(Rachel is taking over the blog again today with Part Two of “The Great Debate: WDW vs. Disneyland”)
A few weeks ago I decided to write a post comparing the two US-based Disney parks. (This time next year I’ll be able to include Disneyland Paris!) I tackled categories such as weather, transportation, location, and more. I decided that the crux of the debate is the parks themselves, or rather, the attractions that compose each park. I started out planning to compare both coasts’ parks in one post, but I got a little carried away…so this will also be split into two posts.
Without further ado, below are my thoughts and opinions about Disneyland Resort’s attractions.
The first Disney park, Disneyland, opened in 1955. It was exceedingly unique in its design, composition, and attractions. Never before had something been built based on not only one man’s idea, but also preconceived characters (this is not researched, so I could be way off here…but this is my perception of how it came about). The idea that a guest could have an experience based on something they’d seen in a movie or cartoon was novel. Of course, Walt Disney had other progressive ideas in mind, being an inventive and innovative man.
One of the great things about Disneyland is the concept that so much has been preserved – if not the actual structures, at least the mindset. The park itself is small, especially compared to its sister park, Magic Kingdom. But there are so many experiences packed into the smaller square footage. Take Fantasyland, for example. There are so many “classic” rides – Peter Pan’s Flight, Snow White’s Scary Adventures, Pinocchio’s Daring Journey, Mr. Toad’s Wild Ride, Alice in Wonderland, King Arthur Carrousel, Matterhorn Bobsleds, “it’s a small world” (just Google “it’s a small world holiday”; you’re welcome) and more. All of these rides provide a feeling that you’re in some undefined year in the past.
Then you have classics in other lands: Jungle Cruise in Adventureland (thanks for not including real animals after all, Walt!), Big Thunder Mountain in Frontierland, Pirates of the Caribbean in New Orleans Square, Space Mountain in Tomorrowland. All also located in Disney World, but somehow have such a different (not to mention smoother, longer, what have you) vibe in California. And the Haunted Mansion, another classic – is it any wonder New Orleans Square is my favorite land? – even gets a holiday makeover in the form of a The Nightmare Before Christmas overlay every fall and winter. So unique and fun!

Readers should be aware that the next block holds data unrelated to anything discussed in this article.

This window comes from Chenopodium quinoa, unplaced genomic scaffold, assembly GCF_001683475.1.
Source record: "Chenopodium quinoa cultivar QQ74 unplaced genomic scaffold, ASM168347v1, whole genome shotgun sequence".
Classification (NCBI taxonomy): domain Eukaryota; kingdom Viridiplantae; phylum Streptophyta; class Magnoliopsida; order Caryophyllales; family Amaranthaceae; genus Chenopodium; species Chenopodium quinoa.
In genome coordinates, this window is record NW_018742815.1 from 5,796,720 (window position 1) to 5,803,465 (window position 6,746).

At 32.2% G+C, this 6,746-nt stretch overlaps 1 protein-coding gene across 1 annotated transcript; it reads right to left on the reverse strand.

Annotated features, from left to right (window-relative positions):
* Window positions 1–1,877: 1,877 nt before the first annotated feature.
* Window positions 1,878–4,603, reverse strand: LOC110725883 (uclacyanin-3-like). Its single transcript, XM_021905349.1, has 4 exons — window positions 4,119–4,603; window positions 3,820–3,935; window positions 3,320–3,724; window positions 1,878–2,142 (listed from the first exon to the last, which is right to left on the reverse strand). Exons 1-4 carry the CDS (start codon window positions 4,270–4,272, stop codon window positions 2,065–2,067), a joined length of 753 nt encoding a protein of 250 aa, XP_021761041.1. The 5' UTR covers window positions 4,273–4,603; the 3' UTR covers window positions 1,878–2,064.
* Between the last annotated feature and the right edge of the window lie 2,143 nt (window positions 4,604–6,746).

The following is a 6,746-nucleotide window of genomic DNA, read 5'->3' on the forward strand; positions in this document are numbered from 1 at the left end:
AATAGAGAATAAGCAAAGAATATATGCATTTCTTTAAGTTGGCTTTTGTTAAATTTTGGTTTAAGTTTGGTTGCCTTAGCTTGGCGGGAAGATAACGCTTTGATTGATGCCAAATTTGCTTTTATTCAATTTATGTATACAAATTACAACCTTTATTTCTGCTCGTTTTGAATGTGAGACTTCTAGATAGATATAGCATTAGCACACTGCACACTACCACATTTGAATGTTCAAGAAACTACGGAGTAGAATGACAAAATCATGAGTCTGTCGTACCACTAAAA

Across the way, about the length of a football field, we have California Adventure. Not quite a classic yet, as it was opened in 2001, but something completely unique and special in its own way. It was initially conceived as a park celebrating California and its many different regions, and still includes much of that same flavor, but it has morphed into even more in the years since opening.
Cars Land, the newest land in the park, with its gleaming Ornament Valley backdrop and exquisitely lit-up Radiator Springs, is extraordinary (and the hubby’s favorite Disney land, period). Radiator Springs Racers, with a similar ride track to Epcot’s Test Track without the sense you might get whiplash, might be the best ride in the park. It’s really something special.
Paradise Pier evokes the feeling of a 1920s boardwalk, and sensory wise, is similar to Walt Disney World’s fun Boardwalk Resort. California Screamin’ is one of the best thrill rides Disney has to offer. But it’s more than just the thrills that make this land exciting – it’s the entire perspective of the park one gets from this area. I could literally spend hours just in the area, taking in all of the awesome scenery.
California Adventure is also the birthplace of Soarin’, which is one of the best rides Disney has ever conceived (in this author’s opinion). I’m still getting used to the new “Around the World” version (compared to the excellent original “Over California” version), but it’s still a fabulous ride.
I would also be remiss if I at least did not mention “a bug’s land,” which, yes, is technically the kids’ area, and not one we typically spend a lot of time in. However, it’s one of the best themed lands Disney has to offer. Between it and the ever-immersive Cars Land, California is rife with making guests feel like they’ve literally been transported to another place.
Let me say this about Disneyland and California Adventure: Attraction wise, especially if we’re talking about the number of attractions, it’s hard to compare. I’ve heard that Disneyland (not including California Adventure) has more rides than all of the Disney World parks combined, and it definitely feels that way. Maybe it’s due to the smaller space, but it feels like, inch for inch, Disneyland and California Adventure evoke more feelings of immersion than the Disney World parks.
But who will ultimately come out on top? You’ll have to read Part 3 to find out!